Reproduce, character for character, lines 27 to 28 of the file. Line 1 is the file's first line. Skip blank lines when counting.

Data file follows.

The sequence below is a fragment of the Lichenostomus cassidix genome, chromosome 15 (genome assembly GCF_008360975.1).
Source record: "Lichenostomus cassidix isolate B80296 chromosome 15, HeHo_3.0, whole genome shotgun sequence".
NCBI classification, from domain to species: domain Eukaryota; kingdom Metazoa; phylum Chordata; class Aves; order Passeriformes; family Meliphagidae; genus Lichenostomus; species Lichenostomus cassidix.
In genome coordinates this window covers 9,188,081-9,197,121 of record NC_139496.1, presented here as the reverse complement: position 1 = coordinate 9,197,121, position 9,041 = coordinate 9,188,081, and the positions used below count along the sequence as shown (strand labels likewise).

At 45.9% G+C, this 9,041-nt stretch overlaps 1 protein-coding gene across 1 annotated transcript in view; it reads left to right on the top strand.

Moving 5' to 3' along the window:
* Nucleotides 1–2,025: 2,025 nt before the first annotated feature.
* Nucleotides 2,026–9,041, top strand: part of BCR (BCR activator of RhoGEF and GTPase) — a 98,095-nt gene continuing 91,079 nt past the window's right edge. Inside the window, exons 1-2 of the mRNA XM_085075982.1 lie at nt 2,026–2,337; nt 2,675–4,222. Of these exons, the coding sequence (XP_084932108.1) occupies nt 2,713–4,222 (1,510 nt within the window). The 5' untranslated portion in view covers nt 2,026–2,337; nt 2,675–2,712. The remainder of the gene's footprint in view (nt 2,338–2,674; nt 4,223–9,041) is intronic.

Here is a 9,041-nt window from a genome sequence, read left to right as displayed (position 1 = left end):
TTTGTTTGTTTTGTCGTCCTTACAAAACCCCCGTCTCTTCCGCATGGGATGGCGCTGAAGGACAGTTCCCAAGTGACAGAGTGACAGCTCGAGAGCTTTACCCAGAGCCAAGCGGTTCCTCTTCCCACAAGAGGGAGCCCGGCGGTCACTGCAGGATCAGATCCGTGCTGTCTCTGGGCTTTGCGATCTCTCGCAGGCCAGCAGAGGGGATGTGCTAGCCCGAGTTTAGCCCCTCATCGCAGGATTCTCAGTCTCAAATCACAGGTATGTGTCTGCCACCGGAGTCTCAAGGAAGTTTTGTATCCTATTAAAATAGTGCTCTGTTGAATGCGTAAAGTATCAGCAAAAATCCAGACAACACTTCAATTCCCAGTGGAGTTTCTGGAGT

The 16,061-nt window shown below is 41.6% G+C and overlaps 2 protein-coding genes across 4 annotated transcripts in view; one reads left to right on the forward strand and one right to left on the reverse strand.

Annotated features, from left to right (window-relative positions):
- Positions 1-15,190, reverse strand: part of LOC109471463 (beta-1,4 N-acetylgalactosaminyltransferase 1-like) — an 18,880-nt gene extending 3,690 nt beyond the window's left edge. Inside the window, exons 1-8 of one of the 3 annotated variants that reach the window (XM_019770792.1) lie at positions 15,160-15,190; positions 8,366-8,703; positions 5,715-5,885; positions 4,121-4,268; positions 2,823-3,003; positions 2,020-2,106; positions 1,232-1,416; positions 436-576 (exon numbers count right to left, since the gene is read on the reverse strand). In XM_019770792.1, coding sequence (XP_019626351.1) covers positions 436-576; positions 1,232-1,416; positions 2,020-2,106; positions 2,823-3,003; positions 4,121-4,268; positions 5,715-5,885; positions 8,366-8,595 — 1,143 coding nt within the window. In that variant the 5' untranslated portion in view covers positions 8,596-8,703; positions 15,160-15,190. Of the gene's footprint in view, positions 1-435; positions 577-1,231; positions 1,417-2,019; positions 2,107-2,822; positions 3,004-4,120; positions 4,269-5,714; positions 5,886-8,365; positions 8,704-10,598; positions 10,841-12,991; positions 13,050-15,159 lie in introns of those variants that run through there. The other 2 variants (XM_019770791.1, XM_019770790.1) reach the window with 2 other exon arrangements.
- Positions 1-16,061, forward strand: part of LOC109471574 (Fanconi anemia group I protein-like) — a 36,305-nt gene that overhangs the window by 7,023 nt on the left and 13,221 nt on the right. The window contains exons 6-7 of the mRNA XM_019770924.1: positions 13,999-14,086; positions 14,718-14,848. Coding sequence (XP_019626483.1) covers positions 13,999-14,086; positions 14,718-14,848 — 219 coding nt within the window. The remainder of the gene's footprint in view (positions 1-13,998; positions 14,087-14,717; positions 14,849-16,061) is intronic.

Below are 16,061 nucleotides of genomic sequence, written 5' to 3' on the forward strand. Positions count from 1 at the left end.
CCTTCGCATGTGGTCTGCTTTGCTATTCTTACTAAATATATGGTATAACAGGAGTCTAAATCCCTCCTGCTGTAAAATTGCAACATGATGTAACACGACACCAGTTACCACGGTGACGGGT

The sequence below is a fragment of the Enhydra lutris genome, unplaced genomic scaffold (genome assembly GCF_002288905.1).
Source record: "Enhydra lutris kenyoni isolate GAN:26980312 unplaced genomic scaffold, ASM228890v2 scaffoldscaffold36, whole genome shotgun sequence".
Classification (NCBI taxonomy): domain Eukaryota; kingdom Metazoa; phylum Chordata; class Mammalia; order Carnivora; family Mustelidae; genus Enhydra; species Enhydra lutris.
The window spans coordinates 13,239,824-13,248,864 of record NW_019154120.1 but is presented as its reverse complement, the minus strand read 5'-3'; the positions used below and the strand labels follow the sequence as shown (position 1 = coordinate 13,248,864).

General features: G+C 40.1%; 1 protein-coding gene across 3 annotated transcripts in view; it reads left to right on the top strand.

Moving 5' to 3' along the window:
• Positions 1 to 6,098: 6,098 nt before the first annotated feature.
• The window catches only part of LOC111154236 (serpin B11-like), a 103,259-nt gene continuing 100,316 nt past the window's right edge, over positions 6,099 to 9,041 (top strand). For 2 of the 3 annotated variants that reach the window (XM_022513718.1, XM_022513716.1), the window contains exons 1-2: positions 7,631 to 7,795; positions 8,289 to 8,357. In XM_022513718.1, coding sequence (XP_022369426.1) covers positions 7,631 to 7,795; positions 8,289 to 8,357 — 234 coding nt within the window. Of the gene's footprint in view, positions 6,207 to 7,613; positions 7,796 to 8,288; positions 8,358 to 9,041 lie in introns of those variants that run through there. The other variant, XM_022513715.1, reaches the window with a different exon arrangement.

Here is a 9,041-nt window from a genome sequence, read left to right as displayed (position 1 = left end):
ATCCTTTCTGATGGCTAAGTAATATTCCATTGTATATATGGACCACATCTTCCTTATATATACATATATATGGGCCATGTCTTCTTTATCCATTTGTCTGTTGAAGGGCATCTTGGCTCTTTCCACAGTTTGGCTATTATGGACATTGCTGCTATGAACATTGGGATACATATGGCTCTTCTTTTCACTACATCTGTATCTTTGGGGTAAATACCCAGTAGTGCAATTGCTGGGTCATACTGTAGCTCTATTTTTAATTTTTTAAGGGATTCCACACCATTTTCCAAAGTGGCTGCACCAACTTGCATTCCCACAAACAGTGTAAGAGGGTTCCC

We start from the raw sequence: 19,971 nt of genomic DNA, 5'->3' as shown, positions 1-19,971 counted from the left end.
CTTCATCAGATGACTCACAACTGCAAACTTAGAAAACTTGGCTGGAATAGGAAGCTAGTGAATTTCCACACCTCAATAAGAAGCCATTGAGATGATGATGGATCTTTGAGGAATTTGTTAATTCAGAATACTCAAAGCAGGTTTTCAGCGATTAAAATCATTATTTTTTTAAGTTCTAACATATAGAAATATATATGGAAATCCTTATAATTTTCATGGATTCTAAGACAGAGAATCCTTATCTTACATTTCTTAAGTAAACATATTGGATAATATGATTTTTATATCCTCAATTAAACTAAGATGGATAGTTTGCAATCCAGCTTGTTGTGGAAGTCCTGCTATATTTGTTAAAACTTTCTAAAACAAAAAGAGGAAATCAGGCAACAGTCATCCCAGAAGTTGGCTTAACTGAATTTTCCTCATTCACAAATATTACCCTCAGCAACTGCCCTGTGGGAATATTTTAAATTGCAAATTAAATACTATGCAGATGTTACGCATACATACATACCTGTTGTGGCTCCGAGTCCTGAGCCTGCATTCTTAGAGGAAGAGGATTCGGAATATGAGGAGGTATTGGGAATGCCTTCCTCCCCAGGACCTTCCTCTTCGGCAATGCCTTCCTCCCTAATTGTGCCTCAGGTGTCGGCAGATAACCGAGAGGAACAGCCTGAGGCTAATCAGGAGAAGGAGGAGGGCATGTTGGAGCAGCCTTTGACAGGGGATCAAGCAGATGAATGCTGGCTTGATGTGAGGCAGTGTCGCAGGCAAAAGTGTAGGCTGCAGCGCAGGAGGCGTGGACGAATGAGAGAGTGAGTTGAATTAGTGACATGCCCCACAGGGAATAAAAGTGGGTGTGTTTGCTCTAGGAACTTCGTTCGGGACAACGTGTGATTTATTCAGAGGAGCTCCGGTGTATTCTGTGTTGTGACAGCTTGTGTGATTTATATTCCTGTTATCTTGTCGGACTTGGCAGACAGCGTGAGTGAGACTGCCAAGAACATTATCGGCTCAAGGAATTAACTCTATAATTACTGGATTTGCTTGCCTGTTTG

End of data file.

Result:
We start from the raw sequence: 19,971 nt of genomic DNA, 5'->3' as shown, positions 1-19,971 counted from the left end.
CTTCATCAGATGACTCACAACTGCAAACTTAGAAAACTTGGCTGGAATAGGAAGCTAGTGAATTTCCACACCTCAATAAGAAGCCATTGAGATGATGATGGATCTTTGAGGAATTTGTTAATTCAGAATACTCAAAGCAGGTTTTCAGCGATTAAAATCATTATTTTTTTAAGTTCTAACATATAGAAATATATATGGAAATCCTTATAATTTTCATGGATTCTAAGACAGAGAATCCTTATCTTACATTTCTTAAGTAAACATATTGGATAATATGATTTTTATATCCTCAATTAAACTAAGATGGATAGTTTGCAATCCAGCTTGTTGTGGAAGTCCTGCTATATTTGTTAAAACTTTCTAAAACAAAAAGAGGAAATCAGGCAACAGTCATCCCAGAAGTTGGCTTAACTGAATTTTCCTCATTCACAAATATTACCCTCAGCAACTGCCCTGTGGGAATATTTTAAATTGCAAATTAAATACTATGCAGATGTTACGCATACATACATACCTGTTGTGGCTCCGAGTCCTGAGCCTGCATTCTTAGAGGAAGAGGATTCGGAATATGAGGAGGTATTGGGAATGCCTTCCTCCCCAGGACCTTCCTCTTCGGCAATGCCTTCCTCCCTAATTGTGCCTCAGGTGTCGGCAGATAACCGAGAGGAACAGCCTGAGGCTAATCAGGAGAAGGAGGAGGGCATGTTGGAGCAGCCTTTGACAGGGGATCAAGCAGATGAATGCTGGCTTGATGTGAGGCAGTGTCGCAGGCAAAAGTGTAGGCTGCAGCGCAGGAGGCGTGGACGAATGAGAGAGTGAGTTGAATTAGTGACATGCCCCACAGGGAATAAAAGTGGGTGTGTTTGCTCTAGGAACTTCGTTCGGGACAACGTGTGATTTATTCAGAGGAGCTCCGGTGTATTCTGTGTTGTGACAGCTTGTGTGATTTATATTCCTGTTATCTTGTCGGACTTGGCAGACAGCGTGAGTGAGACTGCCAAGAACATTATCGGCTCAAGGAATTAACTCTATAATTACTGGATTTGCTTGCCTGTTTG